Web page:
LightSquared announced today that it has reached a spectrum agreement with Deere & Company on use of the L-band for terrestrial service. The company said the accord could serve as a template for agreements with other GPS companies. “We are glad to finally find resolution to these important spectrum issues and are pleased to reach an end to the case against Deere. We will provide increased protections for Deere’s interests by agreeing to power levels on our uplink and downlink frequencies, dialing down our out of band emissions, and by requesting that the FCC modify our license to forgo terrestrial use of the downlink band closest to the GPS signal,” LightSquared Chief Executive Officer Doug Smith said in a news release. “Because of these commitments to protect GPS interests, we are pleased that Deere will not object to the new company’s use of its spectrum located between 1627-1680 MHz and the band at 1526-1536 MHz for terrestrial service.”
Mr. Smith added, “We believe this agreement sets forth the framework that enables GPS and broadband to peacefully coexist, and we will continue to work with industry and government stakeholders to reach consensus that enables this spectrum to be utilized.”
The news release added with additional detail that “New LightSquared will make filings at the FCC that commit to conditions on spectrum use and uplink and downlink limits, and Deere agrees it will not object to the company’s deployment of a network in the spectrum bands 1526-1536 MHz, 1627.5-1637.5 MHz, 1646.5-1656.5 MHz and 1670-1700 MHz, as long as such deployment is consistent with the operational parameters agreed to by the companies in the agreement.”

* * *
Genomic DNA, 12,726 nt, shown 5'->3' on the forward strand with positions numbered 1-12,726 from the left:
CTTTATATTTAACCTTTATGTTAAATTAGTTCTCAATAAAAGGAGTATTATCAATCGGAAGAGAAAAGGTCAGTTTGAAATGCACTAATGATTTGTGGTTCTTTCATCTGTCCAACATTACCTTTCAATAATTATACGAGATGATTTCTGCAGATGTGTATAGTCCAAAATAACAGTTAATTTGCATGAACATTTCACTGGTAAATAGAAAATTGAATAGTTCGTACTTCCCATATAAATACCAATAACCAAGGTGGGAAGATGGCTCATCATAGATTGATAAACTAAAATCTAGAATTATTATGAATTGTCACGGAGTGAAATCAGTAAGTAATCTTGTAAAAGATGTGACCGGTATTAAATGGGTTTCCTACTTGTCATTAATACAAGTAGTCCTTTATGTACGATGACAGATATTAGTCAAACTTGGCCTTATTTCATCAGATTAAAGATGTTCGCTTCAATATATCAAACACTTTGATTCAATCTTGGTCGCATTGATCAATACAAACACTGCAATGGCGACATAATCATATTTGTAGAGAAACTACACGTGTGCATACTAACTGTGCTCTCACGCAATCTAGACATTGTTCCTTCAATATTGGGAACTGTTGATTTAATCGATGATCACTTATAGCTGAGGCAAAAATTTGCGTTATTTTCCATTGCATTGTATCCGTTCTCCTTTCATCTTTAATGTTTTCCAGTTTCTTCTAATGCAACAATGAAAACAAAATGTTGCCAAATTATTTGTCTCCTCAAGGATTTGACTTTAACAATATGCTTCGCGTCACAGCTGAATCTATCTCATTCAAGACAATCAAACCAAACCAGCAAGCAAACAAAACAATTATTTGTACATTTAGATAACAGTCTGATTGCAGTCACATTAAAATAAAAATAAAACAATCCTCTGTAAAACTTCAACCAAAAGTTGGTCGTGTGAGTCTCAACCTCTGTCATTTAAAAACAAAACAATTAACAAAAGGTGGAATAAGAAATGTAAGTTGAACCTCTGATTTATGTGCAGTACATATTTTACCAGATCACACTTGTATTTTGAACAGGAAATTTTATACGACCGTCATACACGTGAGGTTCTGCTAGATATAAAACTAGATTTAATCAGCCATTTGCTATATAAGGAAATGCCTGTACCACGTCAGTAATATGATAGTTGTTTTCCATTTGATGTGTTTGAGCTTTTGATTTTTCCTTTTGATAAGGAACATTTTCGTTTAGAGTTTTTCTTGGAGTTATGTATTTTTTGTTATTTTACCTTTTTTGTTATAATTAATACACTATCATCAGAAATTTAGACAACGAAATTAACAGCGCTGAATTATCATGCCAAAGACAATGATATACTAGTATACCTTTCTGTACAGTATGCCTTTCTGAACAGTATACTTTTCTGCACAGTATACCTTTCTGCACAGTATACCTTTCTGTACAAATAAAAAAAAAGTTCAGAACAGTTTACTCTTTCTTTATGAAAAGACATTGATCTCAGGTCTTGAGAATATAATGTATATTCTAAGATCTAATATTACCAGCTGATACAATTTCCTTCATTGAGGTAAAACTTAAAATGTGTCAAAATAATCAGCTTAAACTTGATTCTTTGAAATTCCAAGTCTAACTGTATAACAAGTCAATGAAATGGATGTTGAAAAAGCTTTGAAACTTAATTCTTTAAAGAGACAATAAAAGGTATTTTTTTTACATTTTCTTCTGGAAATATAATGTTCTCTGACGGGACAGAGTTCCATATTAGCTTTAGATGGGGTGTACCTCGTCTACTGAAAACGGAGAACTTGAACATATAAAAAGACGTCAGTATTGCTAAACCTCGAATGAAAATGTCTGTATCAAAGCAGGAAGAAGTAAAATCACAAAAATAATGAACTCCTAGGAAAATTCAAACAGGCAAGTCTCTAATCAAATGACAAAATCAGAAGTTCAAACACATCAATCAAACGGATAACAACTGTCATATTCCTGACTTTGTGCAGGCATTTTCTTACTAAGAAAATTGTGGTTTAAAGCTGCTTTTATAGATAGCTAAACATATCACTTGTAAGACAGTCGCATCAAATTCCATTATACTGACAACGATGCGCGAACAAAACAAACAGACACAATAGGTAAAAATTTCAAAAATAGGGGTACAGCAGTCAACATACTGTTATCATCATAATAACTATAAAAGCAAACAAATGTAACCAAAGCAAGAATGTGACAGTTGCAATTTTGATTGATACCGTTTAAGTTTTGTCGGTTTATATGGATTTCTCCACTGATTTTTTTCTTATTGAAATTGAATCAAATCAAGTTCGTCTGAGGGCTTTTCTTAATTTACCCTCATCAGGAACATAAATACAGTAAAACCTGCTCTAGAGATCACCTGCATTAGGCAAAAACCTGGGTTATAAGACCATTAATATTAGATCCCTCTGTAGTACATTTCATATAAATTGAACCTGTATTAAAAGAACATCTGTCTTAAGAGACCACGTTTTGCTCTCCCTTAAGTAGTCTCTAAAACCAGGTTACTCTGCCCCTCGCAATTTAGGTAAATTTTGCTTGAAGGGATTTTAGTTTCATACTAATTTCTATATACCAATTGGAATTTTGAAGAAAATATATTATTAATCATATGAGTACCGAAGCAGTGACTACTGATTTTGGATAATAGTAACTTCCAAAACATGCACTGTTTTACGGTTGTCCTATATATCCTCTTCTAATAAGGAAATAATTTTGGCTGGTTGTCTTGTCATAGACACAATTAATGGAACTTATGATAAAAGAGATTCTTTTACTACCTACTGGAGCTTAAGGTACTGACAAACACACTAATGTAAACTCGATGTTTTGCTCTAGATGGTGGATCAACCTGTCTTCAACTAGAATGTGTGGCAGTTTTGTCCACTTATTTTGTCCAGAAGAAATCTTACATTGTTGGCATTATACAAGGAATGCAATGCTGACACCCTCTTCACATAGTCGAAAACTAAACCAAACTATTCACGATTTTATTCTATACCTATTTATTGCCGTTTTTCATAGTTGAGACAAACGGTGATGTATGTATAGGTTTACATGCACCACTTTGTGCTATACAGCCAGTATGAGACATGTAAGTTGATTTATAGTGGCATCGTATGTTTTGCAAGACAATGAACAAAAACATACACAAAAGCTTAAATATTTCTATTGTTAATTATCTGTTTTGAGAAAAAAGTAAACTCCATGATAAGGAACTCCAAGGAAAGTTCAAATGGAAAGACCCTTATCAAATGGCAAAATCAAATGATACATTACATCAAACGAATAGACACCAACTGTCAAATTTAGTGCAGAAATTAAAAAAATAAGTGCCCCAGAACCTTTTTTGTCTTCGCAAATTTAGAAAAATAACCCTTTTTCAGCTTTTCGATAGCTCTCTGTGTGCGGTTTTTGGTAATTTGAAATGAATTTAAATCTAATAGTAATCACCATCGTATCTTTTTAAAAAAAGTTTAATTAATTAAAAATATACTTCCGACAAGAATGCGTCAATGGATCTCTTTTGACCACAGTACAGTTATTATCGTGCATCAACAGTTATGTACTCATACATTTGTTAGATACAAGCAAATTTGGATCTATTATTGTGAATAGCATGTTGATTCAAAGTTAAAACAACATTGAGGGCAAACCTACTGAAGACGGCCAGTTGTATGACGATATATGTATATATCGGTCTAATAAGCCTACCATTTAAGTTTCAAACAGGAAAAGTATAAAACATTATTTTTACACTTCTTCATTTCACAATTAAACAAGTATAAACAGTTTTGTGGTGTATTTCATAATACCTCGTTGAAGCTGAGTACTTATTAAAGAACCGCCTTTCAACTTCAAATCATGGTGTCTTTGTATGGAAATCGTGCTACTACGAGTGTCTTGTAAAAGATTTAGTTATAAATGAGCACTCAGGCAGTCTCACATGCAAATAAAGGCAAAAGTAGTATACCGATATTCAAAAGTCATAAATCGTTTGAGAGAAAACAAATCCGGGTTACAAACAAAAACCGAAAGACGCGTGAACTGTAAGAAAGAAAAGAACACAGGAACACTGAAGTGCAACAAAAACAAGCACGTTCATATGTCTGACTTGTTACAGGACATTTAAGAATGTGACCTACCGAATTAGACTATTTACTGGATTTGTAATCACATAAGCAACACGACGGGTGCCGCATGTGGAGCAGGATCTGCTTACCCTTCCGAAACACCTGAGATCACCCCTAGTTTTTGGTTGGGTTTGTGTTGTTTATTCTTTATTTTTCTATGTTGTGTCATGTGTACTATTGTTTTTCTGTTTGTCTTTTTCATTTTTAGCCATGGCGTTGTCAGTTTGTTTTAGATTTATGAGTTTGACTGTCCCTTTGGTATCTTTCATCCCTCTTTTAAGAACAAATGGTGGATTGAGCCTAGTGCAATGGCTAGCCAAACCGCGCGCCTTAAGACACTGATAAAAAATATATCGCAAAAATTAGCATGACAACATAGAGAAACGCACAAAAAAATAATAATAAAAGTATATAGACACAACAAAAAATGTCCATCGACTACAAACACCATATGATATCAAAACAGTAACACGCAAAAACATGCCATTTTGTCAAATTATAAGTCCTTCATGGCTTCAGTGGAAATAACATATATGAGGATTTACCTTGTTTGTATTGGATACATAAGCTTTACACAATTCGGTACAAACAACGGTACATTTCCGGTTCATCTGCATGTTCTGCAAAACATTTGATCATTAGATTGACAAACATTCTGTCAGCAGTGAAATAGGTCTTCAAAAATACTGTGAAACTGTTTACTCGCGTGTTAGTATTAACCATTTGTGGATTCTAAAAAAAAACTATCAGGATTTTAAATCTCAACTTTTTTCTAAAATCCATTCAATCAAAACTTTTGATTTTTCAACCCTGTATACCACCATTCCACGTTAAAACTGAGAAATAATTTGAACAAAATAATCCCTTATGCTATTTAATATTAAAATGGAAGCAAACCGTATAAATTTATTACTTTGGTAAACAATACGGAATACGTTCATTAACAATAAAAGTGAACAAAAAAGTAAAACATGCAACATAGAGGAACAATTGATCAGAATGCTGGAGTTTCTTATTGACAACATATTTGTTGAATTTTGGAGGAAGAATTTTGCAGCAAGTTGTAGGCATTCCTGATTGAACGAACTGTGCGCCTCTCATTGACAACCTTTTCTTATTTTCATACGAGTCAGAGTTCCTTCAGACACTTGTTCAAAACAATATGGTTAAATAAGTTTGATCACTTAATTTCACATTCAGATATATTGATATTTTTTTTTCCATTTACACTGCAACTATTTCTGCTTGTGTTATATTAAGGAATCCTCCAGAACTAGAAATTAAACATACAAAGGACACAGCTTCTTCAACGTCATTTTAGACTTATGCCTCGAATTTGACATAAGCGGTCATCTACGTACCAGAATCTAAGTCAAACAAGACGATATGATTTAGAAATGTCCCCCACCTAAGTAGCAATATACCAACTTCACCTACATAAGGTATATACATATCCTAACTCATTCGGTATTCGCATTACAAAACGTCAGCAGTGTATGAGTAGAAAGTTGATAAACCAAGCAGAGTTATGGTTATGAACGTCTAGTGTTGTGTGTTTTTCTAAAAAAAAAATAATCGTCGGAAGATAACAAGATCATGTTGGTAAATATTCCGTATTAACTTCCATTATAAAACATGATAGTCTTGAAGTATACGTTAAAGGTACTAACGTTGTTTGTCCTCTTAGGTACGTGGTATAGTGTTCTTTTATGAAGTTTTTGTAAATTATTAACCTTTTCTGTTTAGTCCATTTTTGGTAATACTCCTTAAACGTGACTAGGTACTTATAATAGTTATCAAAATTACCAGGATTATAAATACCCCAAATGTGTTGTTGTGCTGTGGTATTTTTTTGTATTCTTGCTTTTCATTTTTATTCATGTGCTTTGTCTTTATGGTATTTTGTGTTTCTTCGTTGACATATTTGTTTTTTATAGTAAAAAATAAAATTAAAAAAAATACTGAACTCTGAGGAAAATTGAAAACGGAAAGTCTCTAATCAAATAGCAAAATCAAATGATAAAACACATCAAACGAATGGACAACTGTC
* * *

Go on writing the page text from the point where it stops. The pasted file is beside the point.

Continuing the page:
Mr. Smith told TRDaily in an interview this afternoon that under the agreement announced today, LightSquared would agree to forgo terrestrial use of the 1545-1555 MHz band, which is closest to GPS operations.
Under the agreement, the parties finalized a settlement to a lawsuit that LightSquared filed in 2013 against Deere and other GPS entities, alleging that they concealed the fact that their receivers were manufactured poorly and could not filter out LightSquared signals (TRDaily, Nov. 1, 2013). The lawsuit is pending in U.S. District Court for the Southern District of New York.
Attorneys for LightSquared, Garmin International, Inc., and Deere had told the court recently that discussions concerning a settlement to the lawsuit were not making much progress (TRDaily, Oct. 9). But a LightSquared attorney said then the company was “cautiously optimistic” that a settlement could be reached with Trimble Navigation Ltd.
In the interview with TRDaily, Mr. Smith declined to discuss whether LightSquared was still negotiating agreements with Trimble and Garmin. “This is live litigation so we … can’t really talk about … discussions that we’re having or not having with them,” he said. He also said that it is too early to assess what impact the agreement could have on the FCC and the Department of Transportation, which has released a plan to conduct GPS-terrestrial compatibility testing.